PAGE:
Standardized Depression Screening in Primary Care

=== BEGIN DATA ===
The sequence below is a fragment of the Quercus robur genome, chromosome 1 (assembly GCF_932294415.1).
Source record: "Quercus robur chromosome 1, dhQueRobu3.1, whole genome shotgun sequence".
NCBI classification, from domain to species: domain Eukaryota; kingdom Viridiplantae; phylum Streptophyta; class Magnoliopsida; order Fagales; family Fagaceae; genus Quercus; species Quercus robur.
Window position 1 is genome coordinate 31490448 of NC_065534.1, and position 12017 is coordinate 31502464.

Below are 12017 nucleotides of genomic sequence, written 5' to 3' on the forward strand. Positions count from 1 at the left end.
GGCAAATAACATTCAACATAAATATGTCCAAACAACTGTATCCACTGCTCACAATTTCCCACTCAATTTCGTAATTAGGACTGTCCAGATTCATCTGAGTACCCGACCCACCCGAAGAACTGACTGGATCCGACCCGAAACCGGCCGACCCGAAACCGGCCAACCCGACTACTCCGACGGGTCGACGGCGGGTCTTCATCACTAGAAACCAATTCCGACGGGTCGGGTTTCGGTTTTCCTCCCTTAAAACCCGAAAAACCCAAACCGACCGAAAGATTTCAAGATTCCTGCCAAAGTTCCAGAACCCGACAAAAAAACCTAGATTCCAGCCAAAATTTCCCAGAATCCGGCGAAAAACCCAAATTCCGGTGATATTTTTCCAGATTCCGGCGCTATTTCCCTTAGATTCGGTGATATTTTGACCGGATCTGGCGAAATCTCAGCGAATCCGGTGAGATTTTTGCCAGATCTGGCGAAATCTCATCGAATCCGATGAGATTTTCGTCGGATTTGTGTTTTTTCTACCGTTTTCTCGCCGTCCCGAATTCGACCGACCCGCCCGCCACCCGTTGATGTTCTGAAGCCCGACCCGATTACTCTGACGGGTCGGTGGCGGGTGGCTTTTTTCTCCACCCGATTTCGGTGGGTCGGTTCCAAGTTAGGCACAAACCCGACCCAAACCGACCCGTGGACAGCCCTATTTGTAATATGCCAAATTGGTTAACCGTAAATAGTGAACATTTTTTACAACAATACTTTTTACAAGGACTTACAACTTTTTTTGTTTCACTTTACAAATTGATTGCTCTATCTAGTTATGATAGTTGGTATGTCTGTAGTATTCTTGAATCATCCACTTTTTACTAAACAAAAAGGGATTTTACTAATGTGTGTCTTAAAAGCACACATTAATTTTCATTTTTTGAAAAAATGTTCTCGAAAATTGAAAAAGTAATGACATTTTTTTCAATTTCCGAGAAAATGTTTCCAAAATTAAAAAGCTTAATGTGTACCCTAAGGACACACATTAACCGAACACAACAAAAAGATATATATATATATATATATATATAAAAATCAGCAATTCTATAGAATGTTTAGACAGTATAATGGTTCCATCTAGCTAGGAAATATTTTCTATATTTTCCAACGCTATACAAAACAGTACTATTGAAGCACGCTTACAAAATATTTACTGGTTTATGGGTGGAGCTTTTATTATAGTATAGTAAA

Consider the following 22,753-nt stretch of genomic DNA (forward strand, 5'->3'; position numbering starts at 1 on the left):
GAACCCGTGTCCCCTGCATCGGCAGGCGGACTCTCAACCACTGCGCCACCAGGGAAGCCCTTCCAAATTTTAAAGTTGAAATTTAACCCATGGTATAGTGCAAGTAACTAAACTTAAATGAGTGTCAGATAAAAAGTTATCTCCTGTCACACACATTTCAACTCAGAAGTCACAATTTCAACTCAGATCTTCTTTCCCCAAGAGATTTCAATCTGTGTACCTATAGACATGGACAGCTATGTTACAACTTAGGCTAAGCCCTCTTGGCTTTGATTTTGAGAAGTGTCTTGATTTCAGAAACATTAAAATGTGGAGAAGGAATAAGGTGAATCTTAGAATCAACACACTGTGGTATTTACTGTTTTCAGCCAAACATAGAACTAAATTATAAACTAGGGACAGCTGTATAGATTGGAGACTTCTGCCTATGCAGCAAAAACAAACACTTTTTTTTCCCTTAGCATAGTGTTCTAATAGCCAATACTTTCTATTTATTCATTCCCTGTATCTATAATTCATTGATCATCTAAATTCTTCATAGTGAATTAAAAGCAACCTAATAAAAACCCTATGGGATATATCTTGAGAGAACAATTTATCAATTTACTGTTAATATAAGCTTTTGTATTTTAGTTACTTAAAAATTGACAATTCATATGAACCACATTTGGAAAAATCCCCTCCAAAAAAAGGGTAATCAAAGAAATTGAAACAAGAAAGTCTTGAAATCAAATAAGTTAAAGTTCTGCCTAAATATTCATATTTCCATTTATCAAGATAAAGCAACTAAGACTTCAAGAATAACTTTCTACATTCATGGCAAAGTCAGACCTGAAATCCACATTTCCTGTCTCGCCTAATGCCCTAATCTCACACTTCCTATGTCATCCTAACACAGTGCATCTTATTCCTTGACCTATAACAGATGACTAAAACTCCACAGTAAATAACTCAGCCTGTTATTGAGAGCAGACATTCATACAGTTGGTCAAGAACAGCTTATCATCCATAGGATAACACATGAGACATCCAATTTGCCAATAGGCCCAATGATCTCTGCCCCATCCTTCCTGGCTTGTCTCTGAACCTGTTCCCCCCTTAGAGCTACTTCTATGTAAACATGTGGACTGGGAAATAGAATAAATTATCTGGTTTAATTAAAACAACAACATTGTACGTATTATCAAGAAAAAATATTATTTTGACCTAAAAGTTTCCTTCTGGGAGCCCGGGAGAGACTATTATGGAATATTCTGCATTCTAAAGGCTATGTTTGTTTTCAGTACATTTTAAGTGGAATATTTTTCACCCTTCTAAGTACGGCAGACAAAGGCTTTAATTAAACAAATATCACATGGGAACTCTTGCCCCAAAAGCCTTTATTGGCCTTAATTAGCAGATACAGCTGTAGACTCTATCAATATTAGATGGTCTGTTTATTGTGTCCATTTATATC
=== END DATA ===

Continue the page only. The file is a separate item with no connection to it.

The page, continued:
Standardized Depression Screening in Primary Care ORDER NOW FOR CUSTOMIZED AND ORIGINAL ESSAY PAPERS ON Standardized Depression Screening in Primary Care Please follow instructions below: As a DNP student you will be required to complete a scholarly project. Chamberlain DNP 805 Standardized Depression Screening in Primary Care. Standardized Depression Screening in Primary Care A. Identify a problem or a topic of interest in nursing that you would like to propose for the DNP scholarly project. The following are the (three) topics that need to be developed. First topic: Initiation of Standardized Depression Screening in Primary Care: A Quality Improvement Project-please write a summary of what the project will be and where. Include in text citations a references. Location where it will be implemented. I have attached a sample of an entire project. This should be 250 words a summary. Improving Utilization of PHQ Tools for Screening Depression in a Primary Care Practice-please write a summary of what the project will be and where. Include in text citations a references. Location where it will be implemented. I have attached a sample of an entire project. This should be 250 words. Adolescent Depression Screening: A Care Guideline Approach in Primary Care -please write a summary of what the project will be and where. Include in text citations a references. Location where it will be implemented. I have attached a sample of an entire project. This should be 250 words. This essay will be evaluated based on the applicant’s ability to follow the essay instructions, using a logical/organized thought process, while demonstrating command of the English language and compliance with APA formatting and style guidelines. Ideas should be clear. Applicants are highly encouraged to provide current evidence support ideas. Standardized Depression Screening in Primary Care Please make sure that paper meets these guidelines, its written in clear, concise language and it has references. Chamberlain DNP 805 Standardized Depression Screening in Primary Care initiation_of_standardized_depression_screening_in_college_health.pdf dnp_project_example_2.pdf dnp_project_example.pdf Standardized Depression Screening in Primary Care. Messiah University Mosaic HNES Educator Scholarship Health, Nutrition, and Exercise Science 2018 Initiation of Standardized Depression Screening in College Health: A Quality Improvement Project Kristen Slabaugh Messiah College, [email protected] Shannon Harris Sam Wilcock Messiah College, [email protected] Follow this and additional works at: Part of the Nursing Commons Permanent URL: Recommended Citation Slabaugh, Kristen; Harris, Shannon; and Wilcock, Sam, “Initiation of Standardized Depression Screening in College Health: A Quality Improvement Project” (2018). HNES Educator Scholarship. 2. Sharpening Intellect | Deepening Christian Faith | Inspiring Action Messiah University is a Christian university of the liberal and applied arts and sciences. Our mission is to educate men and women toward maturity of intellect, character and Christian faith in preparation for lives of service, leadership and reconciliation in church and society. One University Ave. | Mechanicsburg PA 17055 Running head: INITIATION OF STANDARDIZED SCREENING 1 2 3 4 5 Initiation of Standardized Depression Screening in College Health: 6 A Quality Improvement Project 7 Kristen Slabaugh, DNP, CRNP, CNE 8 Shannon Harris DNP, FNP, CCRN 9 Samuel Wilcock, PhD 10 11 1 INITIATION OF STANDARDIZED SCREENING 12 2 Abstract 13 Background: Depression is a leading health concern in college health. An on-campus health 14 clinic was identified as conducting complaint-based screening. U.S. Preventative Services Task 15 Force recommends standardized screening in all primary care settings. Objective: To implement 16 a quality improvement project for standardized screening and referral of depressive symptoms 17 and identify factors related to mentoring program interest in a college health clinic. Methods: 18 Demographic survey and Patient Health Questionnaire-2 were distributed to students who met 19 inclusion criteria. Positive screens received further intervention with Patient Health 20 Questionnaire-9 and immediate evaluation, encouragement of follow-up, or educational handout. 21 Results: Of students receiving primary care services at a college health center, 221 completed 22 demographic surveys, 165 completed the PHQ-2, and 8 students received interventions for 23 positive screens. Furthermore, 74.6% of students expressed interest in a mentoring program. 24 Conclusions: The project demonstrates ease of standardized screening in the college health 25 setting without excessive burden to staff or budget. This is a critical preventative care measure 26 for improving early detection and management of depression at college health centers. 27 Implications: Initiation of standardized screening on college campuses is a worthwhile 28 investment and should be implemented by registered nurses (RNs) and advanced practice nurses. 29 Support program initiation should be considered to help students with unmanaged symptoms. 30 31 Keywords: depression; standardized screening; suicide prevention; college health INITIATION OF STANDARDIZED SCREENING 32 Initiation of Standardized Depression Screening in College Health: 33 A Quality Improvement Project 34 3 Depression is an ongoing and worsening issue in the college-aged population. Ninety 35 five percent of college counseling centers agree that the number of students on campus with 36 significant psychological problems is a growing concern, and depression is the second most 37 commonly presenting condition (36.4%) (American Psychological Association [APA], 2013). 38 Additionally, suicide is a leading cause of death among college students in the United States. Chamberlain DNP 805 Standardized Depression Screening in Primary Care Standardized Depression Screening in Primary Care. As 39 many as 8% of college students have seriously considered suicide in the past 12 months (Suicide 40 Prevention Resource Center, 2014). A change in practice from complaint-based to standardized 41 screening can promote earlier identification of symptomatic students and reduce long-term 42 sequelae. Untreated depression can lead to physical and emotional problems such as: (a) pain 43 and physical illness, (b) substance abuse, (c) relational difficulties, (d) social isolation, (e) self- 44 mutilation, (f) increased hospitalizations, (g) premature death, (h) academic difficulties, and (i) 45 suicidal/homicidal ideations (Mayo Clinic, 2017). Early identification, referral, and treatment 46 reduces risk of complications, improves coping skills, and decreases costs (Mayo Clinic, 2017). 47 48 Background & Significance/Problem Statement An identified college health center (HC) utilized a complaint-based screening approach 49 where students were screened for depression only if they presented with depression-related 50 complaints (suicidality, sadness, extreme fatigue, anhedonia, etc.). This is inconsistent with the 51 U.S. Preventative Services Task Force (USPSTF) recommendation to screen all patients, 52 regardless of reason for the visit (Sui & USPSTF, 2016). The nature of depression-related 53 symptoms (DRS) prevents patients from seeking care for their symptoms, making it important to INITIATION OF STANDARDIZED SCREENING 54 conduct standardized rather than complaint-based screening for optimal detection. In the past 55 four years, the number of mental health (MH) visits conducted by the HC rose nearly 300%. 4 56 According to the Association for University and College Counseling Center Directors 57 (AUCCCD) Annual Survey, 95% of college counseling center directors agree that significant 58 psychological issues are a growing concern on their campus (AUCCCD, 2013). Many students 59 take medical leave without returning to complete their program; a significant loss of revenue for 60 the college and financial loss for students who have debt, but no degree. Seventy seven percent 61 of medical leaves in last three years were related to MH issues, many of which were the result of 62 delayed diagnosis or treatment. Faculty note that students were struggling academically, despite 63 being more intellectually prepared. Many of the struggling students admitted to recognition of 64 DRS but refused to seek help due to the perceived stigma. Additionally, students who received 65 services for depression continued to express concerns related to symptom management. 66 The overall purpose of this project was to initiate a standardized screening and referral 67 process for depression in students at a college-based HC to reduce the incidence of untreated 68 depression on a college campus. A population intervention comparison outcome (PICO) question 69 was developed: In college-aged students receiving care at a student HC, will the initiation of a 70 valid and reliable depression screening tool, when used by the advanced practice nurse for 71 screening, referral, and follow-up, effectively increase the identification of students with 72 depression to initiate treatment which can reduce suicide attempts, improve academic 73 performance, and provide cost savings, when compared to the current practice of complaint- 74 based screening? A secondary aim of this project was to identify demographic factors to guide 75 future research regarding interest in campus-wide programming or mentoring to improve student 76 outcomes and wellbeing. INITIATION OF STANDARDIZED SCREENING 77 78 5 Literature Review A comprehensive review of literature and article reference lists was conducted using 79 CINAHL, PubMed, Medline, Cochrane Library, PsycINFO, and Google Scholar for articles from 80 2011-2017. Chamberlain DNP 805 Standardized Depression Screening in Primary Care Seventeen studies resulted, all of which demonstrated the need to increase screening 81 for emotional distress and improve awareness of the need for services to the college-aged 82 population. A gap between the current state (poor depression screening rates) and the desired 83 state (improved screening and depression detection rates) was consistently noted. 84 Several valid and reliable tools were used to screen for depression, which demonstrated 85 effectiveness in one or two tiered approaches (Beiter et al., 2015; Chung et al., 2011; Kanuri, 86 Taylor, Cohen, & Newman, 2015; Lyoo, Ju, Kim, Kim, & Lee, 2014). Mass or standardized 87 screening, rather than complaint-based screening, was preferred due to generally low detection 88 rates across campuses for standard practice (Khubchandani, Brey, Kotecki, Kleinfelder, & 89 Anderson, 2016; Mackenzie et al., 2011). Early initiation and treatment reduces deleterious 90 health effects and should be encouraged (Klainin-Yobas et al., 2014; Klein, Ciotoli, & Chung, 91 2011; Mahmoud, Staten, Hall, & Lennie, 2012). The use of in-office screening and education is 92 preferred over online tools (Eisenberg, Hunt, Speer, & Zivin, 2011; Youn et al., 2012), and 93 senior administrative support is critical to program success for screening and early intervention 94 (Chung et al., 2011). 95 The PHQ-2 and PHQ-9 surveys were selected to maintain consistency with the current 96 screening methodology of the clinic. Appropriate cut points were determined based on the 97 review of literature and desire to improve specificity over sensitivity (Kroenke, Spitzer, & 98 Williams, 2001; Kroenke, Spitzer, & Williams, 2003). Clinical practice guidelines and 99 professional organization recommendations were identified to guide the intervention and referral INITIATION OF STANDARDIZED SCREENING 6 100 process for positive screens (Sui & USPSTF, 2016; Trangle et al., 2016; UHC Community Plan, 101 2016). 102 103 Theoretical and Conceptual Framework The IOWA Model of Evidence Based Practice to Promote Quality Care was identified to 104 guide the incorporation of research evidence, clinical expertise, and patient values during the 105 translation of evidence into practice (Titler et al., 2001). This QI model combines problem and 106 knowledge focused triggers with organizational and collaborative efforts to seek improvement 107 based on research findings. It also clarifies necessary steps for the application of research into 108 practice with the goal of improved quality of care (Hall & Roussel, 2014). 109 Pender’s Health Promotion Model was used to guide and inform the scholarly project 110 with a focus on three areas: (a) individual experiences and characteristics, (b) behavior-specific 111 cognitions and affect, and (c) behavioral outcomes (Petiprin, 2016). This principle allowed 112 individuals to incorporate previous experiences or behaviors into interventions for positive 113 screening by choosing lifestyle modifications, consideration of pharmacotherapy, or counseling. 114 Intended interventions could be followed-up by campus or primary care provider (PCP) staff. 115 Holistic well-being was promoted by screening for MH related concerns during appointments for 116 physical health complaints, empowering students with the awareness of DRS and autonomy in 117 decision making, which improves self-efficacy and reduces perceived barriers associated with 118 initiation of care for depression. 119 120 121 122 Methods Sample All students with NP appointments at the HC were recruited for participation. Most students were traditional college-aged males and females (ages 18-22). Chamberlain DNP 805 Standardized Depression Screening in Primary Care Inclusion criteria were INITIATION OF STANDARDIZED SCREENING 7 123 students enrolled at Messiah College who presented for a non-MH related NP appointment and 124 were over 18 years of age, willing to participate, and able to read and understand English. 125 Exclusion criteria included age under 18 years and presentation for a RN, counseling center, or 126 MH-related appointment. Students who presented for non-provider appointments were excluded 127 due to lack of ability to follow-up on positive findings without an NP appointment. Students 128 with MH related complaints were already being screened with the PHQ-9, thus excluded from 129 this study. 130 Eligible patients were brought to a private exam room and the demographic questionnaire 131 and PHQ-2 survey were explained by the intake nurse after obtaining informed consent. The 132 demographic survey was completed (n=221) and students who were not currently receiving any 133 treatment for depression (counseling or medication, on or off campus) proceeded to the PHQ-2 134 (n=160). If the PHQ-2 score was positive (>3), the student completed the PHQ-9 (n=8). Scores 135 were calculated and referral and algorithm decisions were made by the NP. Students who were 136 already receiving depression-related treatment completed the demographic survey only; PHQ-9 137 scores were obtained as necessary to evaluate severity of symptoms, response to treatment, and 138 level of improvement but were not included in the analysis. 139 Setting 140 The setting was a student HC with medical and counseling services located on the 141 campus of a small, liberal arts, Christian college. The medical center was staffed by one 142 master’s prepared family NP and eight RNs. Three exam rooms were used and noise 143 contamination was an issue. Sound machines and radios were used in patient rooms and 144 common spaces to improve confidentiality. The waiting room was separate and screening was 145 conducted in exam rooms to facilitate explanation and ease of answering questions. INITIATION OF STANDARDIZED SCREENING 146 8 Tools 147 The PHQ-2 tool was used for initial screening and PHQ-9 tool for further evaluation. 148 Demographic data was collected to assess risk factors for depression across campus (level in 149 school [first year, sophomore, junior, senior, graduate], major, history of MH, current treatment 150 for depression, and mentoring program interest). The PHQ-2, an abbreviated version of the PHQ- 151 9 has demonstrated validity and reliability as a screening tool only, not diagnostic, at a variety of 152 cut points. A meta-analysis by Manea et al. (2016) demonstrated pooled sensitivity of 76%, 153 pooled specificity of 87%, pooled likelihood ratio of 6.02, pooled negative likelihood ratio of 154 0.27, and pooled diagnostic odds ratio of 22.20. Criterion validity was demonstrated in 155 concordance with MH professional interviews at a cut point of 3 or greater and was comparable 156 to the PHQ-9 for depression (kappa 0.48-0.62 versus 0.54-0.58). Construct validity was 157 established by strong association between PHQ-2 scores and disability days, functional status, 158 and symptom-related difficulties, making it an appropriate tool to use as a first step approach to 159 depression screening (Kroenke, Spitzer, & Williams, 2003). Reliability and validity of the PHQ- 160 9 has been widely established by multiple independent assessments. Diagnostic validity of the 161 PHQ-9 demonstrates a sensitivity of 88% and specificity of 88% for scores greater than ten. 162 Internal consistency is also high with Cronbach alphas of 0.86 and 0.89 (APA, 2018). 163 Screening and referral algorithms 164 Students with a negative score on the PHQ-2 (<4) or PHQ-9 (<10) received a printed 165 educational handout from the National Institute of Mental Health (2017). Chamberlain DNP 805 Standardized Depression Screening in Primary Care For PHQ-9 scores >10, 166 a follow-up visit was strongly encouraged (on or off campus, provider or counselor based) and 167 an educational handout was provided via the patient portal. For scores >20 on the PHQ-9 or >0 168 on the suicide question (#9), the provider evaluated DRS during the current appointment. INITIATION OF STANDARDIZED SCREENING 169 Data collection 170 Data was collected January-March 2017 (n=221) via paper survey. This included a de- 171 identified demographic survey, PHQ-2 scores, and PHQ-9 scores as indicated based on the 172 algorithm. PHQ-2 and PHQ-9 surveys were scanned into the student’s electronic health record 173 and numeric score recorded on the demographic survey. The principle investigator did not have 174 access to any patient health record. Involved staff received training on project implementation 175 regarding the administration, scoring, and follow-up of the survey, tool, and algorithm (Figure 176 1). 177 Institutional Review Board approval 178 All collected data were de-identified, hence IRB exemption was obtained through the 179 University of South Alabama and Messiah College, location of the student HC. All participants 180 were provided an information script and informed consent was obtained prior to data collection. 181 9 Results 182 Results were aggregated using the Statistical Package for Social Science (SPSS) IBM 183 Version 24.0 for MacOS. The analysis focused on the frequencies and relative frequencies of 184 various PHQ-2 and PHQ-9 scores and mentoring interest and preferences as a whole as well as 185 when compared across various demographic measures such as class level, major/school, and MH 186 history. PHQ-2 scores ranged from 0 to 6 and PHQ-9 scores ranged from 0 to 24 (Table 1). On 187 the PHQ-2, 3.7% of students screened positive (n=8), 68.5% screened negative (n=148), and 188 27.8% were already receiving an intervention for a MH condition (n=61). Furthermore, 2.3% of 189 students had a PHQ-2 of three (n=5), an alternate cut point for further evaluation. All students 190 with positive PHQ-9 scores received further interventions. The only statistically significant risk 191 factor for depression was a history of MH illness (p=<0.05) (Table 2 and 3). No statistically INITIATION OF STANDARDIZED SCREENING 192 significant relationships were identified between PHQ scores and level in school, major, or 193 timing in semester. Lack of statistically significant findings is likely due, in part, to the low 194 positive detection rate. 10 195 In general, 76.4% of students (n=169) expressed definite or possible interest in a 196 mentoring program to manage stress, anxiety, or depression. Of this group, 10.2% were 197 interested only if a program was major specific (n=23) and 25% noted possible interest (n=55). 198 Interest in a mentoring program varied by school. All participants from the School of the Arts 199 (departments of music, theater and dance, and visual arts) expressed definite or possible interest 200 in a program (n=19). Participants in the School of Science, Engineering, and Health were most 201 likely to be interested in a major-specific program (17.4% vs 4.1-6.3%) (Figure 2). More 202 specifically, nursing (22.7%) and engineering (13.6%) majors were most likely to be interested 203 in a major-specific program rather than a non-major specific program. 204 205 Discussion Eight students had positive PHQ-2 scores (>3) and were further screened with PHQ-9. 206 Seven had positive PHQ-9 scores (>10 of >0 on question #9) and received interventions 207 (immediate evaluation [n=5] or patient education hand-out and encouragement to schedule 208 follow-up [n=2]). Approximately 28% of participants were already receiving an intervention for 209 depression. With the national rate of depression in college students estimated around 30-36% 210 (APA, 2013), the HC is already identifying and/or treating most symptomatic students. 211 There were no major difficulties with program implementation. However, the survey plus 212 screening were costly of time (approximately 2 to 7 minutes). Process improvements could 213 significantly lessen staff time. The relatively low detection rate makes it difficult to assess fully 214 the requirements for provider time. A high number of positive PHQ-9 screenings could INITIATION OF STANDARDIZED SCREENING 215 significantly increase the burden for staff, especially if immediate evaluation and treatment 216 initiation was required. Elimination of the demographi … Get a 10 % discount on an order above $ 100 Use the following coupon code : NURSING10